Sunday, January 31, 2010

iPad the Future of Print? The plague of TMI.

Getting old bites because you realize what you want isn’t really what you need.I have been reading all the headlines that suggest Apple’s new iPad might be the savior of print media. And here is where my wants collide.

I want newspapers (in whatever form possible) to survive. True journalism is too important to society to fall victim to economic downturns. And yet, almost every week brings greater doubt that the course newspapers have charted through precarious financial straits will lead to anything other than more newsprint wreckage on the shoals of digital change. It feels like the next chapter for newspapers will be chapter 11.

And I want Apple’s new iPad ( It’s an ultra-thin (less than half an inch thick) incredibly light (around 1.5 pounds) high resolution (9.7-inch LED backlit 1024x768) powerful (16 Gbytes of flash memory with a 1 GHz CPU) computer-esque device. With multi-touch, GPS, and an accelerometer it is a lot more like an iPhone than even the tablets we have seen in the past. Plus, it has a fairly reasonable entry price point of $499. So, heck yeah, I want it!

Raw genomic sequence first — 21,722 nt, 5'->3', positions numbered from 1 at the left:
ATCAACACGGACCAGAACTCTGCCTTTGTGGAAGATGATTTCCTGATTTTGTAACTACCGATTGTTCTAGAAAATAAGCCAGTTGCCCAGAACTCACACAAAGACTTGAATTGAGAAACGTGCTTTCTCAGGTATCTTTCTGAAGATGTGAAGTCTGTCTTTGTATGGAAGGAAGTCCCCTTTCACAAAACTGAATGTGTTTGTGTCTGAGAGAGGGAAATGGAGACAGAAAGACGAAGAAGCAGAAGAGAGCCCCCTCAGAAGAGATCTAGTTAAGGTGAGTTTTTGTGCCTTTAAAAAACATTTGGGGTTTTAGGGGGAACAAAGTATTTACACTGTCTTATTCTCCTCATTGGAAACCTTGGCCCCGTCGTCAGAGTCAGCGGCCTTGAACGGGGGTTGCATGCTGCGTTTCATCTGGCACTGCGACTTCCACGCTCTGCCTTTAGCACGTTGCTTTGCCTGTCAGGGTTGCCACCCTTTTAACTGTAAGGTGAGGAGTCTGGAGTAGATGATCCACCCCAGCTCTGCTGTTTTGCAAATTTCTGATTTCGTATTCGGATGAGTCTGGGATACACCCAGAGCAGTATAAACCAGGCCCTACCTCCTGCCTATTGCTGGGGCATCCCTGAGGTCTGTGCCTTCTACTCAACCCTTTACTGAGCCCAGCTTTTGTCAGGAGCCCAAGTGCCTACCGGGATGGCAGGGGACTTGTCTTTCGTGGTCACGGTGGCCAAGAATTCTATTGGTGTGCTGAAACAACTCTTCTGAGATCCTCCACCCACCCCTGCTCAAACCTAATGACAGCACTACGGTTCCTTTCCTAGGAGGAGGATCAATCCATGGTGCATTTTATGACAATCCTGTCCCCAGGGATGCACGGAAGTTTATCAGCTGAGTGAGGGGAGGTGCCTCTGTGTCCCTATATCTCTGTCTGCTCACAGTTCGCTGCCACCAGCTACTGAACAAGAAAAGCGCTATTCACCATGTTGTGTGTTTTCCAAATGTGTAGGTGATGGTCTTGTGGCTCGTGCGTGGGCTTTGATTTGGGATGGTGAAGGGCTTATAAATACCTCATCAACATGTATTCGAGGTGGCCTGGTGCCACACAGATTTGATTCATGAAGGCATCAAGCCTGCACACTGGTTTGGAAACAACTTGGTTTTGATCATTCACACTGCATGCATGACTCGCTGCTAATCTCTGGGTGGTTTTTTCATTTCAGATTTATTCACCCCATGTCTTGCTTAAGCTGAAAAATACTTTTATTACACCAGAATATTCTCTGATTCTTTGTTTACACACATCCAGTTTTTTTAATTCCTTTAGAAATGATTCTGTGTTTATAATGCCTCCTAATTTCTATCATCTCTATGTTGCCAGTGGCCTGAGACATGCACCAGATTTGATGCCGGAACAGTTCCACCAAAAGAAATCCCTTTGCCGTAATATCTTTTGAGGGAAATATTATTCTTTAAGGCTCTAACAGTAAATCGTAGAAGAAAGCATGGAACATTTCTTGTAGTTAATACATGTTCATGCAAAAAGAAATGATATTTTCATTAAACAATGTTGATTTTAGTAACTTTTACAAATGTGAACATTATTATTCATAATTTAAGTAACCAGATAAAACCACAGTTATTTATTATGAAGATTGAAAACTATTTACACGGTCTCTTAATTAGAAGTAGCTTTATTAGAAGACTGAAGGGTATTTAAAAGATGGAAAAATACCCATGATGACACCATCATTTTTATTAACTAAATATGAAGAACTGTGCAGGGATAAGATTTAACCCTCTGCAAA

But are my wants compatible? Will the device I crave save the news source I desire? Unfortunately, I don’t think so. And the real problem is TMI.

My youngest son taught me that acronym when I tried to explain the birds and bees when he was eight years old. Moving beyond the ambiguous analogies of animals and insects to the more graphic components of reproduction (including a drawing that was marginally anatomically correct) sent him running from the room crying “TMI. TMI!” My oldest son (who had survived the “talk” a few years before) translated – Too Much Information.

In the case of the iPad, it is really TMFI – Too Much Free Information. The problem with newspapers today isn’t so much the medium we read it on, it is the economic expectations we have formed around each medium. Bottom line, we expect an online newspaper to be free. With precious few exceptions, all we need to receive gratis high quality information that is incredibly expensive to produce is a browser and a URL. We don’t need to pay at all. And it was telling that in his slick introduction of the device last week, Steve Jobs deliberately took us to the “New York Times” on his iPad – and he never entered his credit card info. The underlying message was “Buy the $499 device and get the news for free!”